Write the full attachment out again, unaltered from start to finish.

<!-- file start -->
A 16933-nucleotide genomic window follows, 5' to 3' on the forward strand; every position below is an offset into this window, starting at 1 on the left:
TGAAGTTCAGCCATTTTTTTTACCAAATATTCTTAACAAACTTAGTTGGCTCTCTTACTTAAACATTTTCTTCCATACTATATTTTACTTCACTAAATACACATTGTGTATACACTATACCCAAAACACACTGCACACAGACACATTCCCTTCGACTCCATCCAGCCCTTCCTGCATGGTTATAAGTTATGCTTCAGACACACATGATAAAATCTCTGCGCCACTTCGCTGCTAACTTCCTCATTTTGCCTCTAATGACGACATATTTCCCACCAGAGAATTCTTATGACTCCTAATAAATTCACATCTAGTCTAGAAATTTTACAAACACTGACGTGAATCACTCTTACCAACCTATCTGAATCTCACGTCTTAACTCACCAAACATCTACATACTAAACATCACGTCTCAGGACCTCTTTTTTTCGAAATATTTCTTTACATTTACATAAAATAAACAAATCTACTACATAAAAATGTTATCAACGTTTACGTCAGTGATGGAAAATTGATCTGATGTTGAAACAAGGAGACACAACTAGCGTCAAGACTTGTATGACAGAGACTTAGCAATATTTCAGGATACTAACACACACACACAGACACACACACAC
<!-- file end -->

A 16933-nucleotide genomic window follows, 5' to 3' on the forward strand; every position below is an offset into this window, starting at 1 on the left:
TGAAGTTCAGCCATTTTTTTTACCAAATATTCTTAACAAACTTAGTTGGCTCTCTTACTTAAACATTTTCTTCCATACTATATTTTACTTCACTAAATACACATTGTGTATACACTATACCCAAAACACACTGCACACAGACACATTCCCTTCGACTCCATCCAGCCCTTCCTGCATGGTTATAAGTTATGCTTCAGACACACATGATAAAATCTCTGCGCCACTTCGCTGCTAACTTCCTCATTTTGCCTCTAATGACGACATATTTCCCACCAGAGAATTCTTATGACTCCTAATAAATTCACATCTAGTCTAGAAATTTTACAAACACTGACGTGAATCACTCTTACCAACCTATCTGAATCTCACGTCTTAACTCACCAAACATCTACATACTAAACATCACGTCTCAGGACCTCTTTTTTTCGAAATATTTCTTTACATTTACATAAAATAAACAAATCTACTACATAAAAATGTTATCAACGTTTACGTCAGTGATGGAAAATTGATCTGATGTTGAAACAAGGAGACACAACTAGCGTCAAGACTTGTATGACAGAGACTTAGCAATATTTCAGGATACTAACACACACACACAGACACACACACAC